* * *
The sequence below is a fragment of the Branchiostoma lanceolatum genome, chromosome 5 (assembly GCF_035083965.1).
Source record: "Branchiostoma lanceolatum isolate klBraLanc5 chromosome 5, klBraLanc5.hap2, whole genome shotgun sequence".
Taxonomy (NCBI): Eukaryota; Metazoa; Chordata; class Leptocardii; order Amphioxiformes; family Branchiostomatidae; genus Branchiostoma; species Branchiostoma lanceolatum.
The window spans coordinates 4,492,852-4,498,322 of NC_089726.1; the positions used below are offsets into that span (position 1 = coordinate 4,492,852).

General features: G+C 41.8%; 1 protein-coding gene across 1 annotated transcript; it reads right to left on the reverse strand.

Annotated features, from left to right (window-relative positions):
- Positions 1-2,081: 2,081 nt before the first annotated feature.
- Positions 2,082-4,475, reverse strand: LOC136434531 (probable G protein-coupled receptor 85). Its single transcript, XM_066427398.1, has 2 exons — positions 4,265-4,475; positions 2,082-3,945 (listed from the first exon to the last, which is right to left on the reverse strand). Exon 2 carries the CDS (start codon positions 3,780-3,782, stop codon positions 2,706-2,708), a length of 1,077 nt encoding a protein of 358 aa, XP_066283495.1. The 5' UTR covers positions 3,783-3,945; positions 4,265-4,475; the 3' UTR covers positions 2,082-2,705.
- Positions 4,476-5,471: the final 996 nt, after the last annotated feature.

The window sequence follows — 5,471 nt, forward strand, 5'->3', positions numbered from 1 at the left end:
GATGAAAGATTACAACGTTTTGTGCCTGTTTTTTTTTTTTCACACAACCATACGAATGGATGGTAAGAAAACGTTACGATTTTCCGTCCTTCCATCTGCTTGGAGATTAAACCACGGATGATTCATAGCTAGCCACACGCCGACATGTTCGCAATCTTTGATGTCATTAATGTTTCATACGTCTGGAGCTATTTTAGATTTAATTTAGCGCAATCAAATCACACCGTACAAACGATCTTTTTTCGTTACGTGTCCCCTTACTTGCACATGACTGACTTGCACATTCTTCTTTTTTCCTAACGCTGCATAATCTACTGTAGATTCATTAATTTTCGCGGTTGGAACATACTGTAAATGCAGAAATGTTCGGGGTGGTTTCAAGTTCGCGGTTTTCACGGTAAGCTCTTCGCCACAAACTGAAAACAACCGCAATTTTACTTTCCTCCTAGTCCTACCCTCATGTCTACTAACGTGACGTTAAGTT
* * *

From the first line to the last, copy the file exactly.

The sequence below is a fragment of the Branchiostoma lanceolatum genome, chromosome 5 (assembly GCF_035083965.1).
Source record: "Branchiostoma lanceolatum isolate klBraLanc5 chromosome 5, klBraLanc5.hap2, whole genome shotgun sequence".
Taxonomy (NCBI): Eukaryota; Metazoa; Chordata; class Leptocardii; order Amphioxiformes; family Branchiostomatidae; genus Branchiostoma; species Branchiostoma lanceolatum.
The window spans coordinates 4,492,852-4,498,322 of NC_089726.1; the positions used below are offsets into that span (position 1 = coordinate 4,492,852).

General features: G+C 41.8%; 1 protein-coding gene across 1 annotated transcript; it reads right to left on the reverse strand.

Annotated features, from left to right (window-relative positions):
- Positions 1-2,081: 2,081 nt before the first annotated feature.
- Positions 2,082-4,475, reverse strand: LOC136434531 (probable G protein-coupled receptor 85). Its single transcript, XM_066427398.1, has 2 exons — positions 4,265-4,475; positions 2,082-3,945 (listed from the first exon to the last, which is right to left on the reverse strand). Exon 2 carries the CDS (start codon positions 3,780-3,782, stop codon positions 2,706-2,708), a length of 1,077 nt encoding a protein of 358 aa, XP_066283495.1. The 5' UTR covers positions 3,783-3,945; positions 4,265-4,475; the 3' UTR covers positions 2,082-2,705.
- Positions 4,476-5,471: the final 996 nt, after the last annotated feature.

The window sequence follows — 5,471 nt, forward strand, 5'->3', positions numbered from 1 at the left end:
GATGAAAGATTACAACGTTTTGTGCCTGTTTTTTTTTTTTCACACAACCATACGAATGGATGGTAAGAAAACGTTACGATTTTCCGTCCTTCCATCTGCTTGGAGATTAAACCACGGATGATTCATAGCTAGCCACACGCCGACATGTTCGCAATCTTTGATGTCATTAATGTTTCATACGTCTGGAGCTATTTTAGATTTAATTTAGCGCAATCAAATCACACCGTACAAACGATCTTTTTTCGTTACGTGTCCCCTTACTTGCACATGACTGACTTGCACATTCTTCTTTTTTCCTAACGCTGCATAATCTACTGTAGATTCATTAATTTTCGCGGTTGGAACATACTGTAAATGCAGAAATGTTCGGGGTGGTTTCAAGTTCGCGGTTTTCACGGTAAGCTCTTCGCCACAAACTGAAAACAACCGCAATTTTACTTTCCTCCTAGTCCTACCCTCATGTCTACTAACGTGACGTTAAGTT